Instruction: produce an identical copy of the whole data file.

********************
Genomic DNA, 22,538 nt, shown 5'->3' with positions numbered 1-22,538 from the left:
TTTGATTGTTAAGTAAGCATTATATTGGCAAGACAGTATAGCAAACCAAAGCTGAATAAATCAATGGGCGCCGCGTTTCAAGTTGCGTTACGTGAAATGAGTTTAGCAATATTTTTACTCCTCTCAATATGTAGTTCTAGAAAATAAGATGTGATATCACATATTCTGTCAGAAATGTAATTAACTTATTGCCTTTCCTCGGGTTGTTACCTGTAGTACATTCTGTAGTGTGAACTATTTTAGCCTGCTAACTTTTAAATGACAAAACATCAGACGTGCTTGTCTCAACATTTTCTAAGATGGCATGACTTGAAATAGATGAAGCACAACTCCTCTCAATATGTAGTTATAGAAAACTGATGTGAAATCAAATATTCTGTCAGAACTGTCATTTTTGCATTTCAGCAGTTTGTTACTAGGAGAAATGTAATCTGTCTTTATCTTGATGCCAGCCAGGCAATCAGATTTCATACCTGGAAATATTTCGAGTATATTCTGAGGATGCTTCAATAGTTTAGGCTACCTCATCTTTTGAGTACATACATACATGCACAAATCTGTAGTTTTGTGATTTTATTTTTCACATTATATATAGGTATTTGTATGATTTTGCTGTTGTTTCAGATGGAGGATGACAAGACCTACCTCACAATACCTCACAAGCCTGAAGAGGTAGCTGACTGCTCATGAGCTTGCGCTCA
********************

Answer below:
Genomic DNA, 22,538 nt, shown 5'->3' with positions numbered 1-22,538 from the left:
TTTGATTGTTAAGTAAGCATTATATTGGCAAGACAGTATAGCAAACCAAAGCTGAATAAATCAATGGGCGCCGCGTTTCAAGTTGCGTTACGTGAAATGAGTTTAGCAATATTTTTACTCCTCTCAATATGTAGTTCTAGAAAATAAGATGTGATATCACATATTCTGTCAGAAATGTAATTAACTTATTGCCTTTCCTCGGGTTGTTACCTGTAGTACATTCTGTAGTGTGAACTATTTTAGCCTGCTAACTTTTAAATGACAAAACATCAGACGTGCTTGTCTCAACATTTTCTAAGATGGCATGACTTGAAATAGATGAAGCACAACTCCTCTCAATATGTAGTTATAGAAAACTGATGTGAAATCAAATATTCTGTCAGAACTGTCATTTTTGCATTTCAGCAGTTTGTTACTAGGAGAAATGTAATCTGTCTTTATCTTGATGCCAGCCAGGCAATCAGATTTCATACCTGGAAATATTTCGAGTATATTCTGAGGATGCTTCAATAGTTTAGGCTACCTCATCTTTTGAGTACATACATACATGCACAAATCTGTAGTTTTGTGATTTTATTTTTCACATTATATATAGGTATTTGTATGATTTTGCTGTTGTTTCAGATGGAGGATGACAAGACCTACCTCACAATACCTCACAAGCCTGAAGAGGTAGCTGACTGCTCATGAGCTTGCGCTCA